Stories do this very well. Premchand’s story, “Sadgati” communicates how deeply caste hierarchy is imprinted in our minds. Dukhia is apologetic all the while for disturbing “Brahmin” with his needs. So much so that even when he comes to say he has completed the work he was asked to do without any payment, he is careful not to offend the brahmin. He does all this at the cost of his own life. I wonder how Ira would have reacted to this story! This story communicates what I wanted to say to Ira very well.
It is not always possible that one sees their rights being compromised, leave alone being able to argue well for it. Dukhia wasn’t even aware he had the right to be treated as an equal. This story would help Ira comprehend the limitations of her stance, which a strong well-reasoned argument could not.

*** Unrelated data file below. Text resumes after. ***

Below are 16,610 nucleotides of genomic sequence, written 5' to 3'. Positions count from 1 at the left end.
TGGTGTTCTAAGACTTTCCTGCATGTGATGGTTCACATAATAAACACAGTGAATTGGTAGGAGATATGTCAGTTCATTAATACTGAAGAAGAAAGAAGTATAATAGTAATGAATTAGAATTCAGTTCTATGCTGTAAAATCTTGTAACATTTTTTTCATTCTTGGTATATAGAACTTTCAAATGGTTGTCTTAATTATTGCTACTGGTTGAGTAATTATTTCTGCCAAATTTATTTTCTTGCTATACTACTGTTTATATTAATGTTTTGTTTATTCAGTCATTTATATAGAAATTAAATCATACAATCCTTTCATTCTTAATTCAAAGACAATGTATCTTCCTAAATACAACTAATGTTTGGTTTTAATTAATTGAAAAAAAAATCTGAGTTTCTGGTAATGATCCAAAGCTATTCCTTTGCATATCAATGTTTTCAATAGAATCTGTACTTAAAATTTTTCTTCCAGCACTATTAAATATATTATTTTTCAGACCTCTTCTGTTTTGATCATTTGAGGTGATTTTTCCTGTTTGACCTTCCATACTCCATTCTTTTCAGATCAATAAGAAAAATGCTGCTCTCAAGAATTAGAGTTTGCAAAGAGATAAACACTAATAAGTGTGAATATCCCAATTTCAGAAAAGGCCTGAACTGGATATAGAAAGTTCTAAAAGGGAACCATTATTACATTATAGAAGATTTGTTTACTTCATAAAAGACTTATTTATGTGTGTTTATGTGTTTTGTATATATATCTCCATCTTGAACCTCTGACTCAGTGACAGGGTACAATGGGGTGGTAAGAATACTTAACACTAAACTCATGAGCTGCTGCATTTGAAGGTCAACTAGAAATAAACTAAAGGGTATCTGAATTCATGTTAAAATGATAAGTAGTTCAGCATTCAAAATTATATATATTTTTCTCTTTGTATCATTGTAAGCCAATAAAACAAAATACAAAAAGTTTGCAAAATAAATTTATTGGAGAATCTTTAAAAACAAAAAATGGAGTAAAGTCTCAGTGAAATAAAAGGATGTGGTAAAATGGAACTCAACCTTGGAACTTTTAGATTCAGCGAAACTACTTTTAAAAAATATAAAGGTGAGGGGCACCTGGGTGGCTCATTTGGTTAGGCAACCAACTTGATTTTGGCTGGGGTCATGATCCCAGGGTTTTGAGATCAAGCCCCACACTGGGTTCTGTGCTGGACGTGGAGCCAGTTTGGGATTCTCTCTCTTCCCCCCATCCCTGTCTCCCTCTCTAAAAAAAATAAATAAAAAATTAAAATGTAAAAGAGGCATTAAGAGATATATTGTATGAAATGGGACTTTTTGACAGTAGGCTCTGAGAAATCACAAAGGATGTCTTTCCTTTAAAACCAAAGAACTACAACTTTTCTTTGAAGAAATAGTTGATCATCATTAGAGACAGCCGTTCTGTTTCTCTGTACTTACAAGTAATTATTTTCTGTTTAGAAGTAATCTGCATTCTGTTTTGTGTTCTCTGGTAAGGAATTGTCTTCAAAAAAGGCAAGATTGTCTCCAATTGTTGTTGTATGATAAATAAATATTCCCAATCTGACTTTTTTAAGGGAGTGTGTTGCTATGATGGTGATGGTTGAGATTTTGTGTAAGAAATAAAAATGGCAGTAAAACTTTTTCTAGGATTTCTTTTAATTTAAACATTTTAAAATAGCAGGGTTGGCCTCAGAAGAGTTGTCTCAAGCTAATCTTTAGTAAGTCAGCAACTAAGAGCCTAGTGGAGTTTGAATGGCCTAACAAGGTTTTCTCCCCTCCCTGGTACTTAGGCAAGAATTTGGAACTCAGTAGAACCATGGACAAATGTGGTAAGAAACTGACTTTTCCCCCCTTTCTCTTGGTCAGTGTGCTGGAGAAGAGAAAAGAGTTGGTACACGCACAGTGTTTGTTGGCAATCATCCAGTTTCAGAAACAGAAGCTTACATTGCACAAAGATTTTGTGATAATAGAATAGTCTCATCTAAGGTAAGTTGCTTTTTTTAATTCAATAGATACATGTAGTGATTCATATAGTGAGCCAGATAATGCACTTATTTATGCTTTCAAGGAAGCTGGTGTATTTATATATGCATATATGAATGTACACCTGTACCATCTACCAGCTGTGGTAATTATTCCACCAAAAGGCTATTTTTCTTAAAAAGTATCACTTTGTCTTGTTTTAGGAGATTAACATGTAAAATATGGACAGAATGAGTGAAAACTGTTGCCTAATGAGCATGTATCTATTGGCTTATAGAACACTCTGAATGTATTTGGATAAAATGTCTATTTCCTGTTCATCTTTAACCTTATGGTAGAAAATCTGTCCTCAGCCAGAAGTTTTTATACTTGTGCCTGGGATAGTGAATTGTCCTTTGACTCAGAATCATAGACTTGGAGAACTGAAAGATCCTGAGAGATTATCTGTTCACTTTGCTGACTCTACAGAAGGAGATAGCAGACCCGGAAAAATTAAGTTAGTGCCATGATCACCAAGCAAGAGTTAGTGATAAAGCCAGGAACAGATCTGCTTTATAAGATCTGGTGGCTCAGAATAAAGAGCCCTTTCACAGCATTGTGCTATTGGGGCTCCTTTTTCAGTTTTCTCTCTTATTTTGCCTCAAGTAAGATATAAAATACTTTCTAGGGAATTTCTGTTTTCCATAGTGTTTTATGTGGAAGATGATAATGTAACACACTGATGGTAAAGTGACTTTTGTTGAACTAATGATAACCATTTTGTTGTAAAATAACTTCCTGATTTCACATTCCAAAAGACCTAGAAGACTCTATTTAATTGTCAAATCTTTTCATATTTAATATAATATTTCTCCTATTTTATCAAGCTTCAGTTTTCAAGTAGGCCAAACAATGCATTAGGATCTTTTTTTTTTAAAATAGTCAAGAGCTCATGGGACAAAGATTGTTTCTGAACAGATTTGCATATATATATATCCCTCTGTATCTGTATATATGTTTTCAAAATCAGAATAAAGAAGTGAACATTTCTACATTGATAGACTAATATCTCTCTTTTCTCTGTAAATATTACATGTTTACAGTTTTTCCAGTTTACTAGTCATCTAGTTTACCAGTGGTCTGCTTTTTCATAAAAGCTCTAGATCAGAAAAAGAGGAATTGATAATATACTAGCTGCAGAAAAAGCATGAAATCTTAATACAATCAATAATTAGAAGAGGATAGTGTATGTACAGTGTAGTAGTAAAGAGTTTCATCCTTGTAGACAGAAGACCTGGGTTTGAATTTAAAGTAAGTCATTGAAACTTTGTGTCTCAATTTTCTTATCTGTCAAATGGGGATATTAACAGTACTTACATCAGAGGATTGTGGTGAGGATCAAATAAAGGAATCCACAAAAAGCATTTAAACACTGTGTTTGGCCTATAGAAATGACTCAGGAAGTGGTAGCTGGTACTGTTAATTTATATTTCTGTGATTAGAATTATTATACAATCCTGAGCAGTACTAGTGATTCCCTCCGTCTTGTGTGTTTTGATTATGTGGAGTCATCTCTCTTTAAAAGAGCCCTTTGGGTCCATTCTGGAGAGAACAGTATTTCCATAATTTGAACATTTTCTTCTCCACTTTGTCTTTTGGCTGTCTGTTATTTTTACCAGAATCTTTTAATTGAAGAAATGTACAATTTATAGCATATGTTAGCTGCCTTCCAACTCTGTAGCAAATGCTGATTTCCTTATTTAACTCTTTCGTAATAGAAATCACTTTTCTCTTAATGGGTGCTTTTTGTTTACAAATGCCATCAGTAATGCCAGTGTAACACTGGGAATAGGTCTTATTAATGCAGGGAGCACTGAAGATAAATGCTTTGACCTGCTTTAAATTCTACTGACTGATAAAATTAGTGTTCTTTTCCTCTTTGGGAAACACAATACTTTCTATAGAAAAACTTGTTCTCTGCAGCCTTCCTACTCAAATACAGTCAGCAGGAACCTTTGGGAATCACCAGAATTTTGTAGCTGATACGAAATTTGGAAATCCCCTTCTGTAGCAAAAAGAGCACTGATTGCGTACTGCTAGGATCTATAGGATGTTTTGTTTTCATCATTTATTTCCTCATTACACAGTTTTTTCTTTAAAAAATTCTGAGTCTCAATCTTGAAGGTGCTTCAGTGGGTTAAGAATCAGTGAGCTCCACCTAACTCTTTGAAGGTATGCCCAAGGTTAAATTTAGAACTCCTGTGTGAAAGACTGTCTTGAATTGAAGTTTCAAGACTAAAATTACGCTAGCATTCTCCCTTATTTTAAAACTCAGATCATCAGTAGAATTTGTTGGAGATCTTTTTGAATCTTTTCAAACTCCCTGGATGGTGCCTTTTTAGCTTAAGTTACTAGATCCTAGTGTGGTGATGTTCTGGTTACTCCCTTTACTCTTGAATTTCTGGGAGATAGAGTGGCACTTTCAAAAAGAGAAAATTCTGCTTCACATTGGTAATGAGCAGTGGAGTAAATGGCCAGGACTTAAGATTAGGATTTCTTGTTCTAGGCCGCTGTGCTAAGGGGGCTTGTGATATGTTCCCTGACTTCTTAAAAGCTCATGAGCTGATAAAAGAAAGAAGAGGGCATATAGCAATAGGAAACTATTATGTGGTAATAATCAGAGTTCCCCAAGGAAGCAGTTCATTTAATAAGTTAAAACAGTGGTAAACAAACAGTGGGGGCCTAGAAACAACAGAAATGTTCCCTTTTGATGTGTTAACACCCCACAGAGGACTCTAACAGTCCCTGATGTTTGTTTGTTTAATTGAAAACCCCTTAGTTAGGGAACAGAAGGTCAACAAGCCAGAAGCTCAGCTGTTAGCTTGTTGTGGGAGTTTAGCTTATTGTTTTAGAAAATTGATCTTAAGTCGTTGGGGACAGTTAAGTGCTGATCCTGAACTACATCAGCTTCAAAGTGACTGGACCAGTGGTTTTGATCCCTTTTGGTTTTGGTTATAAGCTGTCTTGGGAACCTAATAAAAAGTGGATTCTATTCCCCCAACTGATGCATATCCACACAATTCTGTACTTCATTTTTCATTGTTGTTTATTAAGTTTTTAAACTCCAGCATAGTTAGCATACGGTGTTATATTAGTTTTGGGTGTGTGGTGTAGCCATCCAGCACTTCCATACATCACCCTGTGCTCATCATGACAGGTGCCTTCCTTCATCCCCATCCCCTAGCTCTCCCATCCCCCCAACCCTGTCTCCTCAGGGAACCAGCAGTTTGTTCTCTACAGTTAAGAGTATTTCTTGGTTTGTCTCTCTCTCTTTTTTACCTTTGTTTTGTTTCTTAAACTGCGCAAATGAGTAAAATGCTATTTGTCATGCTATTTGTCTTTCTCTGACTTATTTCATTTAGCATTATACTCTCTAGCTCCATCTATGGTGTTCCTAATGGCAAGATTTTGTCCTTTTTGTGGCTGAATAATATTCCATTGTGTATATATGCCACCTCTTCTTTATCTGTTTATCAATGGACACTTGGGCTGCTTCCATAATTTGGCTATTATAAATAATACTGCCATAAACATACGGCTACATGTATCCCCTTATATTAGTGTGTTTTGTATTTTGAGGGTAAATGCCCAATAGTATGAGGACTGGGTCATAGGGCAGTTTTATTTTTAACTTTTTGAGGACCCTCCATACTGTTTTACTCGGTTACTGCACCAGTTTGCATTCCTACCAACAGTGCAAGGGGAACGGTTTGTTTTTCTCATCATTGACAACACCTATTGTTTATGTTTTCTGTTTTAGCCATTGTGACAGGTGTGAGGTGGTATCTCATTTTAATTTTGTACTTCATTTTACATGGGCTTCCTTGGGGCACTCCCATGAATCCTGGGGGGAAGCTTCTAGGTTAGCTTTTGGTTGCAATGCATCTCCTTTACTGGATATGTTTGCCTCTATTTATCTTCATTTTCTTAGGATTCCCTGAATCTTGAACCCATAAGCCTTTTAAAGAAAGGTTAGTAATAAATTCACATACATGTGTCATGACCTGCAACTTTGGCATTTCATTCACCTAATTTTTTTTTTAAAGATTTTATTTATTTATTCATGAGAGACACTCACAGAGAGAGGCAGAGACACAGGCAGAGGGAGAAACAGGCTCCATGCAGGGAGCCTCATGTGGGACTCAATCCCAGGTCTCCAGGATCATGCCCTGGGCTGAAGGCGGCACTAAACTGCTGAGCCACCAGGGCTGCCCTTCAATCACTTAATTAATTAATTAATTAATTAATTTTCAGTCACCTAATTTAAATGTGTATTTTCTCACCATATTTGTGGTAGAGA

But why am I unable to be calm and reason the way she does? Surely it is not a capability issue. Here I am writing all this reasonably well. I am even able to strategize the way I will do this. I can imagine how I could be as calm and collected as Ira is. Why did I feel ugly and humiliated when Ira wasn’t even talking to me or talking about me? I feel that way most of the time.
Ira reminds me of those two girls I met at an elite college in South Bombay. I had gone there to buy tickets to a music concert, and could not find the ticket counter. I saw them in cool clothes, smiling and joking, speaking English with no trace of an Indian accent. I decided to ask them and walked straight towards them. Bang! My head hit the glass door that I didn’t notice in my nervousness. They turned towards the sound of glass, saw me and burst out laughing. I turned and ran away without the tickets.